Duberli noted a gay man in Miami Beach was killed by his partner the same week.

“There are lots of crimes that happen to our community that never gets to the news,” he said. “We got those cases here because of what we do.”

Yunieski “Yuni” Carey Herrera was murdered in her downtown Miami apartment in November 2020. (Photo courtesy of social media)

















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Patrick O’Connell, acclaimed AIDS activist, dies at 67

Played key role in creating red ribbon for awareness



Activist Patrick O’Connell was instrumental in creating the red ribbon to promote AIDS awareness. (Photo courtesy of Allen Frame; courtesy Visual AIDS)

Patrick O’Connell, a founding director of the New York City-based AIDS advocacy group Visual AIDS who played a lead role in developing the internationally recognized display of an inverted, V-shaped red ribbon as a symbol of AIDS advocacy, died on March 23 at a Manhattan hospital from AIDS-related causes, according to the New York Times. He was 67.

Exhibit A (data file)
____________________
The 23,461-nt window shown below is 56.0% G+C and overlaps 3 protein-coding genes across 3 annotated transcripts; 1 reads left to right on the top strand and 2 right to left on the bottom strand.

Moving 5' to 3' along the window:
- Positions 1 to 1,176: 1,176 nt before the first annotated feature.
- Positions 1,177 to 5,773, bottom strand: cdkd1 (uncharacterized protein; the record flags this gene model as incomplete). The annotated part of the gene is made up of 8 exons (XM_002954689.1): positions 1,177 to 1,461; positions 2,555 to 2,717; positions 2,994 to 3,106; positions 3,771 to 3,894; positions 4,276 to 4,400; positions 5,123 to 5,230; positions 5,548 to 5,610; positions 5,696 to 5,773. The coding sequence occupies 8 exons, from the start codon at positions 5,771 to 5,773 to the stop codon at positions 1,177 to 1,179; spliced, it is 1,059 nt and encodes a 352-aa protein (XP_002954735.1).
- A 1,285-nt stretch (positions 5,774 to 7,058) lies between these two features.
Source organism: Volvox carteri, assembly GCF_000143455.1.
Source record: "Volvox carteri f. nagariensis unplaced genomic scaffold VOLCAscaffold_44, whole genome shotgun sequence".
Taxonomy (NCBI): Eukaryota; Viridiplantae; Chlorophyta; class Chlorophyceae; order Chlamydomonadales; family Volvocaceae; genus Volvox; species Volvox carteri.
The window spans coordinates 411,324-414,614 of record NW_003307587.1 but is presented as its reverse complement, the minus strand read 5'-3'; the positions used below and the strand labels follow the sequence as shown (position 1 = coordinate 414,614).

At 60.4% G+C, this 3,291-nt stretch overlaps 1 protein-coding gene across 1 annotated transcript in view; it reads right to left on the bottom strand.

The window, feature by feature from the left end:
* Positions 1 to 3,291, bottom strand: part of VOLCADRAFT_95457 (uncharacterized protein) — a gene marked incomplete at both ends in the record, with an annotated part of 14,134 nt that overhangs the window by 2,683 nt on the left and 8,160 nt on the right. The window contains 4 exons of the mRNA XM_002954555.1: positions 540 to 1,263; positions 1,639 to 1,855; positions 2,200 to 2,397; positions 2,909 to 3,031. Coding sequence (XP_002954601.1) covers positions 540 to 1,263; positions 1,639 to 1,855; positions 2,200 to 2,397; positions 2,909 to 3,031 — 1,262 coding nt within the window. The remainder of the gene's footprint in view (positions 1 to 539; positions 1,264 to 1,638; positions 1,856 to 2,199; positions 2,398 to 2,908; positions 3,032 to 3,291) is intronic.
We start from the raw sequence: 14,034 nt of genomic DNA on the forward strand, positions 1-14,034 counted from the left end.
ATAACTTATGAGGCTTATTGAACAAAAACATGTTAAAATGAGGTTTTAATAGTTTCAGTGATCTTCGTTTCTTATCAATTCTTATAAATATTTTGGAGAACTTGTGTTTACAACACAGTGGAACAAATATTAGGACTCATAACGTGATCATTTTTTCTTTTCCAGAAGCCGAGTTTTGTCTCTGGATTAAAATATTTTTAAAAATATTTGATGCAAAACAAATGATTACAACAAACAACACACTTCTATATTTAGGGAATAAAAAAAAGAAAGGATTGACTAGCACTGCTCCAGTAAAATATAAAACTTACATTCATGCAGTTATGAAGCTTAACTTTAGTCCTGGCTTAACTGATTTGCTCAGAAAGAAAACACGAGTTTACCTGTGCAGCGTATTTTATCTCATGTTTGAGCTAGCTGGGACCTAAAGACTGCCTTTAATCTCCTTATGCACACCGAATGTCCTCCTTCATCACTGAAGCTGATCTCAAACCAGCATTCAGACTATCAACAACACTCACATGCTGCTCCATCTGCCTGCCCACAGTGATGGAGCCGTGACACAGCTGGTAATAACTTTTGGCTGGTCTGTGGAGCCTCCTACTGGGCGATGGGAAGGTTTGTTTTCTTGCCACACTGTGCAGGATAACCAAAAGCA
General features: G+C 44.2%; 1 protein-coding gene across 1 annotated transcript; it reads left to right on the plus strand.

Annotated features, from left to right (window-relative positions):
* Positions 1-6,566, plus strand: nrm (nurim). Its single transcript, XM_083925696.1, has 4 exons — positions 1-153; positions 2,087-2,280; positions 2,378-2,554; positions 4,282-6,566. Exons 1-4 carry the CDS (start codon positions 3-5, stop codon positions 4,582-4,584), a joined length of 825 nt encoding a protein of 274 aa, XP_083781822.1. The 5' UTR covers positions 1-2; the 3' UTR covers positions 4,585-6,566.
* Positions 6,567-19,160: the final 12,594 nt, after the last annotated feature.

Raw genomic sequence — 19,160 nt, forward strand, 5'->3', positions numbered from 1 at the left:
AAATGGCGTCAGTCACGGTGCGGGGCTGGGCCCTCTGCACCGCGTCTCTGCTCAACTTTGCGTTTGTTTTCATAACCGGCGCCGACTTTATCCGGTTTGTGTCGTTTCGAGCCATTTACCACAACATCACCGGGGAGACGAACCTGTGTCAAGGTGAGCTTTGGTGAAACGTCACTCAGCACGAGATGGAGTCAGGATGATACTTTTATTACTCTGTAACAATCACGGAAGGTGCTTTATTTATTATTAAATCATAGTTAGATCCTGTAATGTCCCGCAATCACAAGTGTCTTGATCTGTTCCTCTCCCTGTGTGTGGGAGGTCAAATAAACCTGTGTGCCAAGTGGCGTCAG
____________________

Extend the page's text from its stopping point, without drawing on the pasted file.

Visual AIDS said in a statement that O’Connell held the title of founding director of the organization from 1980 to 1995.

During those years, according to the statement and others who knew him, O’Connell was involved in the group’s widely recognized and supported efforts to use art and artist’s works to advocate in support of people with HIV/AIDS and efforts to curtail the epidemic that had a devastating impact on the art world.

Thanks to a grant from the Art Matters foundation, Visual AIDS was able to retain O’Connell as its first paid staff member in 1990, the group said in its statement.